With the recent news that algal blooms have been found on the surface of Skaneateles Lake, OCWA has received a number of inquiries from our customers as to the source of their water supply.  Only about 2% of OCWA retail customers receive their water from Skaneateles Lake (mainly the Nedrow, northern LaFayette and southern DeWitt areas).  The other 98% receive their water either from Otisco Lake or Lake Ontario (the accompanying Water Source Map shows where all OCWA customers receive their water). Water Source Map

As for the water that does come from Skaneateles Lake, it is treated with chlorine and ultra violet (UV) disinfection by the City of Syracuse.  The City also routinely tests the water at its lake intake for the presence of toxins that, in some cases, can be released from harmful algal blooms (in particular, microcystin).  As an extra precaution for OCWA customers receiving this water, we are testing the supply for microcystin as the supply enters our system at the City line.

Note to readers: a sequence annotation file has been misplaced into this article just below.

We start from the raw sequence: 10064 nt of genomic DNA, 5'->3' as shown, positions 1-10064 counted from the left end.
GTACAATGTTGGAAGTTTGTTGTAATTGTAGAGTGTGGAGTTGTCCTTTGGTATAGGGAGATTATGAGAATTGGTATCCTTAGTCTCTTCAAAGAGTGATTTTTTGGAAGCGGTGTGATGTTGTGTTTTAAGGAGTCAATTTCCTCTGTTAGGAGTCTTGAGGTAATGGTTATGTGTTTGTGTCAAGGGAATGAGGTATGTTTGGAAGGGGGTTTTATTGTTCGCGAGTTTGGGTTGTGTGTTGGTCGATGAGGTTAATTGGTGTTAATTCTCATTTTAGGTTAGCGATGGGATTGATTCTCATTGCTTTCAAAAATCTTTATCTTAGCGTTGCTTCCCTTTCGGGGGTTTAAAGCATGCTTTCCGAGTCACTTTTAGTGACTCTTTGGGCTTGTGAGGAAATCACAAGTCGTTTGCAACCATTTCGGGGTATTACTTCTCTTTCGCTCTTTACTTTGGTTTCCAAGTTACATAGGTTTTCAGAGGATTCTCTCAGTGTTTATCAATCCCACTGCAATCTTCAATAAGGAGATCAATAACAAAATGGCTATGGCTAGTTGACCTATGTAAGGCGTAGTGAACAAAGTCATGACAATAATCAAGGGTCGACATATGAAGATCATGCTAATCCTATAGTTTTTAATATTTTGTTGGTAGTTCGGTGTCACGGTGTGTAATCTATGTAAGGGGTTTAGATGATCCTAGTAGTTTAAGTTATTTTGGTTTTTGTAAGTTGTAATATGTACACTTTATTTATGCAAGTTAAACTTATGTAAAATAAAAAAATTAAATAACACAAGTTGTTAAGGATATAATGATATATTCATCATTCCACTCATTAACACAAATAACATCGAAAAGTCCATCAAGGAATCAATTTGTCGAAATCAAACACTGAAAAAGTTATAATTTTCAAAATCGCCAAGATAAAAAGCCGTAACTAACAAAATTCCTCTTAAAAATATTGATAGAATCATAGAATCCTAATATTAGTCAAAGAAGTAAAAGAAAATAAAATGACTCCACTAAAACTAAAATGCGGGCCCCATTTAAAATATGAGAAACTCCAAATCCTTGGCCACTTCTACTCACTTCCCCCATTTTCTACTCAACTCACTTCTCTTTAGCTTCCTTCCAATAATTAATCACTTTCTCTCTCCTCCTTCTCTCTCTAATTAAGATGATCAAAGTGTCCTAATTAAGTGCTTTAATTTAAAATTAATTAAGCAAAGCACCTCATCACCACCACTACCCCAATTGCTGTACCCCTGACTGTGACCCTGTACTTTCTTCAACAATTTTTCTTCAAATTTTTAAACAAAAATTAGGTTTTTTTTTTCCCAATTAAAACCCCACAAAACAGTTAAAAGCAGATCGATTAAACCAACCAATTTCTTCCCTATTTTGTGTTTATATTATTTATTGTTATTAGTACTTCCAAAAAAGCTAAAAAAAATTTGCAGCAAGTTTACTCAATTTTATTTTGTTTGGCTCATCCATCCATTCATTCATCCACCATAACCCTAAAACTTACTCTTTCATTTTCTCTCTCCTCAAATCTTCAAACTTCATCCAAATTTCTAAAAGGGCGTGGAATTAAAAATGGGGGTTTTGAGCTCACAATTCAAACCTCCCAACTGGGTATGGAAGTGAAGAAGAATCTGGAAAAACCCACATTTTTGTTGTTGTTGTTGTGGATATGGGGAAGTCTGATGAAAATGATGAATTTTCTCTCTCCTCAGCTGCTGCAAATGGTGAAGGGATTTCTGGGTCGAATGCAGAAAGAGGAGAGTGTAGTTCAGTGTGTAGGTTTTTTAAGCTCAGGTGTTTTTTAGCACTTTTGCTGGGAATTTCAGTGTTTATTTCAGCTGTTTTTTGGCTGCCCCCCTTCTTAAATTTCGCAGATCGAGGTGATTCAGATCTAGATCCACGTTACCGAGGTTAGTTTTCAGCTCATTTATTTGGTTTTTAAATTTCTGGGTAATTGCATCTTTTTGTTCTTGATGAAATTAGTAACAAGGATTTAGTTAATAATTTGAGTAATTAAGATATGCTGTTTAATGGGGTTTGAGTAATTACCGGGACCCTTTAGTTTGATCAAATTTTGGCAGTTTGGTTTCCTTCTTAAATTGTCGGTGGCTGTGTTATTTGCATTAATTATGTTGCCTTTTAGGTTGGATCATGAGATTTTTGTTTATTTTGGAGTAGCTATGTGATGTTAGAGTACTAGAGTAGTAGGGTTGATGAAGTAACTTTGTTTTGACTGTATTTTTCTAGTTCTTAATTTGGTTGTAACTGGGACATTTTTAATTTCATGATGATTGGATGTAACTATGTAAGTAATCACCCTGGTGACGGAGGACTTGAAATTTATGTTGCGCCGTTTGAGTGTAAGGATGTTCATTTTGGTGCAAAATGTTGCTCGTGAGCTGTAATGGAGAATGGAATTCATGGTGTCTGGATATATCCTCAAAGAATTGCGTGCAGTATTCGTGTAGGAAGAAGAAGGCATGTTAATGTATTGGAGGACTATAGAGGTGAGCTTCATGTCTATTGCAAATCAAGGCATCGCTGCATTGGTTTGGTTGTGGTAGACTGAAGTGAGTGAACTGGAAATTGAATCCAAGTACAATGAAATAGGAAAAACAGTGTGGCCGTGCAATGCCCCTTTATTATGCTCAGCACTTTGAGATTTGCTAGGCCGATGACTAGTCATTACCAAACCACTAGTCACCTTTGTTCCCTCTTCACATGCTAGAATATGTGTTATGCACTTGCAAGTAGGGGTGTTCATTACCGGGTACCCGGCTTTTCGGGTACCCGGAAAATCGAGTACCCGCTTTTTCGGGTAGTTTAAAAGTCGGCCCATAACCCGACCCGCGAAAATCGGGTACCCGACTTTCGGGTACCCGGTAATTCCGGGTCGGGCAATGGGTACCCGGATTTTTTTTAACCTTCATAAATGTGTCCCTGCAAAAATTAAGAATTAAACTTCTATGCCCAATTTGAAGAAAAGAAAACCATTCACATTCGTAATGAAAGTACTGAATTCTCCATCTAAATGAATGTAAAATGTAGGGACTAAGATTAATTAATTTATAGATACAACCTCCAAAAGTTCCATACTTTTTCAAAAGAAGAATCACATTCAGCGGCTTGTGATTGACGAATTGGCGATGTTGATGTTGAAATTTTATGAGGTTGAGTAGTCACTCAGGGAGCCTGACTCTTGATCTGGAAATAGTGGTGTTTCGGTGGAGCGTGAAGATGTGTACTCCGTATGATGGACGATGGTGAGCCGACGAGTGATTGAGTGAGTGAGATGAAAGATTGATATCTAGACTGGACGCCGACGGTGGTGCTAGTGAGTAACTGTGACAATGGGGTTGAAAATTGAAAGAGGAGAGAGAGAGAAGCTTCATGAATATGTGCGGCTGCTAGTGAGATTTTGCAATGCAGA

For the other 98% of OCWA customers, OCWA conducts weekly tests of our Otisco Lake and Lake Ontario supplies at the entry to our water treatment facilities to confirm the absence of microcystin.  In addition, we have multiple barriers in place to remove toxins caused by HABs should they be detected in the water.  First, we have two water treatment plants, each with 6 large granular activated carbon (GAC) filters which consist of 30 to 36 inches of carbon (2,100 – 3,900 cubic feet in each filter!) over a fine sand layer. The GAC can absorb HAB toxins and help prevent them from entering the treated water. The second optional treatment barrier involves introducing powder activated carbon (PAC) to the treatment process. The PAC adsorbs the toxins, which in turn are removed by the GAC in the filters.

If you have any questions about HABs or any other water quality issue, feel free to contact the New York State Department of Health at harmfulalgae@health.ny.gov, the New York State Department of Environmental Conservation at habsinfo@dec.ny.gov, or OCWA at 315-455-7061.